Study Links Aspirin to Reduced Severity in Atherosclerotic Stroke

Pre-stroke aspirin has been associated with reduced stroke severity.

Pre-stroke aspirin use has been linked to reduced severity in atherosclerotic stroke and lower disability scores despite a higher rate of hemorrhagic transformation in a cohort of patients.

“Aspirin may reduce stroke severity, at least for atherosclerotic stroke, and improve functional outcome even when it fails to prevent stroke. The role of aspirin might be assessed considering not only lower incidence of cardiovascular events but also lesser severity and better outcome by pre-event aspirin use,” Jong-Moo Park MD, PhD, of the Department of Neurology at Eulji General Hospital at Eulji University in Seoul, Korea, noted in an email to Neurology Advisor.

According to the paper published in the Annals of Neurology, aspirin is known to be beneficial to people at high risk for cardiovascular disease and stroke, and may be associated with lower stroke severity. However, there are little data comparing the benefits of aspirin in stroke severity with the risk of hemorrhagic transformation.

Park and colleagues collected retrospective data from the Clinical Research Center for Stroke-5th Division registry database on patients with large artery atherosclerosis, small vessel occlusion, or cardioembolic subtypes of acute ischemic stroke to assess the impact of pre-stroke aspirin on severity, rate of hemorrhagic transformation, and functional outcome.  In total, they identified 1914 study participants who reported aspirin use within a week prior to the stroke (18.3% of 10,433). On analysis, pre-stroke aspirin users were found to have a higher National Institutes of Health Stroke Scale (NIHSS) score initially (6.05 vs 5.69, mean difference 0.35; 95% confidence interval [CI]: 0.04-0.66) than non-aspirin users. However, after multivariable analysis the NIHSS score was lower in the pre-stroke aspirin users (-0.61; 95% CI: -0.89 to -0.34). Further, when analyzed based on stroke subtype, the initial NIHSS score was also lower in aspirin users with the large artery atherosclerosis type (6.91 vs 7.88, mean difference -0.97; 95% CI: -1.43 to -0.50). This was not the case for cardioembolic and small vessel occlusion stroke subtypes.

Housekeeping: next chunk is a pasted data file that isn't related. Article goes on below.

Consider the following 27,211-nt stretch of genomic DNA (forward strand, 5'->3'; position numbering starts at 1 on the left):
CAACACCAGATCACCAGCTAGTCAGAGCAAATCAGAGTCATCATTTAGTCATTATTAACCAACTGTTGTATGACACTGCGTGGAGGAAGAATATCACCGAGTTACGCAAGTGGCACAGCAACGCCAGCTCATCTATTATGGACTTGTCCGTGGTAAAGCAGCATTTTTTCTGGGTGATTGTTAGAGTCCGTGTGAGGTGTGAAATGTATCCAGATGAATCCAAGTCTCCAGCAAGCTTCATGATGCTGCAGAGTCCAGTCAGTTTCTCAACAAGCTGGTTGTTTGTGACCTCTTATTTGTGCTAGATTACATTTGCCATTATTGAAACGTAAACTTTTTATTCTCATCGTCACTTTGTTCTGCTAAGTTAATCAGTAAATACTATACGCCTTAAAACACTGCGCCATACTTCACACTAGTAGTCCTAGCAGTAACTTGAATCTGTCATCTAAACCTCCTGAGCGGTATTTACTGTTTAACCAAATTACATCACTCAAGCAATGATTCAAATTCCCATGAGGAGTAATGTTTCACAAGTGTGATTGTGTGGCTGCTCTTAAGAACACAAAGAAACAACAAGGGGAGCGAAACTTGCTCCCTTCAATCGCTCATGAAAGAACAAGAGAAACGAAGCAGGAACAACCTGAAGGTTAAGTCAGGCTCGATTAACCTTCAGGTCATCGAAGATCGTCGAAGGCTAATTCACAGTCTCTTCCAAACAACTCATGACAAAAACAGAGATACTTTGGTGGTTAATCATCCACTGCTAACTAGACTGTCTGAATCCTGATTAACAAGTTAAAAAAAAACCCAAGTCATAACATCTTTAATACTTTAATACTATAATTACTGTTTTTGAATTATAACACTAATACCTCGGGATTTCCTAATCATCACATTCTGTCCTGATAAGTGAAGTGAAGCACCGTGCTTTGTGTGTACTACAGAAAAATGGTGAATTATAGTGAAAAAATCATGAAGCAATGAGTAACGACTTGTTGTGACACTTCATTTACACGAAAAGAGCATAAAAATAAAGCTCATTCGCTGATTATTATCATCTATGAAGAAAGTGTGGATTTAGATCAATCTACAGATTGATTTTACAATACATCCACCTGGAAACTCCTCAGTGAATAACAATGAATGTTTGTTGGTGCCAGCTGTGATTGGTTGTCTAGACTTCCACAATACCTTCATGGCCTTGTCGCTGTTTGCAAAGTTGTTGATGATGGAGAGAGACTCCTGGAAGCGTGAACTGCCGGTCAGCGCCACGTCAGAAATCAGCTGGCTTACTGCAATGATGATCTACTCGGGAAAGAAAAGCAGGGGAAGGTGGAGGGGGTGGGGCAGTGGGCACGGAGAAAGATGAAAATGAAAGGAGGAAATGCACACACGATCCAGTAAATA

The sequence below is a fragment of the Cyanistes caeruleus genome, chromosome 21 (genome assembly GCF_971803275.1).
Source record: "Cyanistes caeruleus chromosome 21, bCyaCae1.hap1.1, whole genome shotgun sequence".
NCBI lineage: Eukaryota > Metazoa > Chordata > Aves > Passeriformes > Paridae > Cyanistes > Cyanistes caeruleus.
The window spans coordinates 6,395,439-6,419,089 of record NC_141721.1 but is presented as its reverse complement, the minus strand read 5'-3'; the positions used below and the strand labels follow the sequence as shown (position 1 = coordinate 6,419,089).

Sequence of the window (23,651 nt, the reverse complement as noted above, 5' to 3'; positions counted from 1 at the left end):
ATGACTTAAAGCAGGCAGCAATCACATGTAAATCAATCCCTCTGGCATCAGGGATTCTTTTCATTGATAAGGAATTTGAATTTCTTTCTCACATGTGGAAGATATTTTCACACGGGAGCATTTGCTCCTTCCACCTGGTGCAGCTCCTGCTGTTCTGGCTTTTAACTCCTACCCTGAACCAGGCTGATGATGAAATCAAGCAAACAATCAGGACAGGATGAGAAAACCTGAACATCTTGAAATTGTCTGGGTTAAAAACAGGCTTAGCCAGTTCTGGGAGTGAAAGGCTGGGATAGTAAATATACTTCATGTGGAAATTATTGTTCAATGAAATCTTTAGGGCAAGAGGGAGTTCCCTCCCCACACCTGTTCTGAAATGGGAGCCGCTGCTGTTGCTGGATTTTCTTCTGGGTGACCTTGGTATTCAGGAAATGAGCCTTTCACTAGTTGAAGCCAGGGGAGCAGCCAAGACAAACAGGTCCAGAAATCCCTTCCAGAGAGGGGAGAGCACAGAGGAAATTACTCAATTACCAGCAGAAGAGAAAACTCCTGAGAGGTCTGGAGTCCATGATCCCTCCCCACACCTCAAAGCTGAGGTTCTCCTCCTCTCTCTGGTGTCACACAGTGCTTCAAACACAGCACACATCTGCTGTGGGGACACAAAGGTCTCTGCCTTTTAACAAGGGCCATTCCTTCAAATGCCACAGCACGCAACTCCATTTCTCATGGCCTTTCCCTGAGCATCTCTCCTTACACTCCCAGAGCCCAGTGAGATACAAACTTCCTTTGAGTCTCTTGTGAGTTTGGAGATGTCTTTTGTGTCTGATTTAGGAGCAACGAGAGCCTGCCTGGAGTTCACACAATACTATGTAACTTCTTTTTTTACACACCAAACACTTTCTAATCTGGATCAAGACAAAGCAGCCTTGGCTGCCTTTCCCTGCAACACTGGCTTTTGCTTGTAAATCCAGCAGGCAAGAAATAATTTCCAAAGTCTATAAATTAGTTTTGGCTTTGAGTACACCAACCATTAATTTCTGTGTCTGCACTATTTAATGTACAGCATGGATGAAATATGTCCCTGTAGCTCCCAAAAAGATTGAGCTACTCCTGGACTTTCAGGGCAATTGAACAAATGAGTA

Participants with a history of aspirin use were found to have a higher percentage of hemorrhagic transformation than non-aspirin users (7.4% vs 4.3%; P<.001). Likewise, after adjustment the investigators found an increased risk of hemorrhagic transformation with pre-stroke aspirin use (aOR 1.34; 95% CI: 1.05-1.73). 

Finally, modified Rankin Scales were calculated to assess functional disability and participants with pre-stroke aspirin use demonstrated lower median scores (aOR 0.86).  Post-hoc analysis further demonstrated “pre-stroke aspirin use decreased the odds of worse functional outcome (a higher mRS score) at discharge despite an increased risk of hemorrhagic transformation at presentation.” 

The study was funded by the Korea Healthcare technology R&D Project, the Ministry of Health and Welfare of the Republic of Korea, and Bayer Korea.

Dr Gorelick reported relationships with a Bayer-sponsored trial and New Haven Pharmaceuticals.


  1. Park JM, Kang K, Cho YJ, et al; on behalf of the CRCS-5 Investigators. Comparative effectiveness of pre-stroke aspirin on stroke severity and outcome. Ann Neurol. 2016; Jan 11. doi: 10.1002/ana.24602. [Epub ahead of print]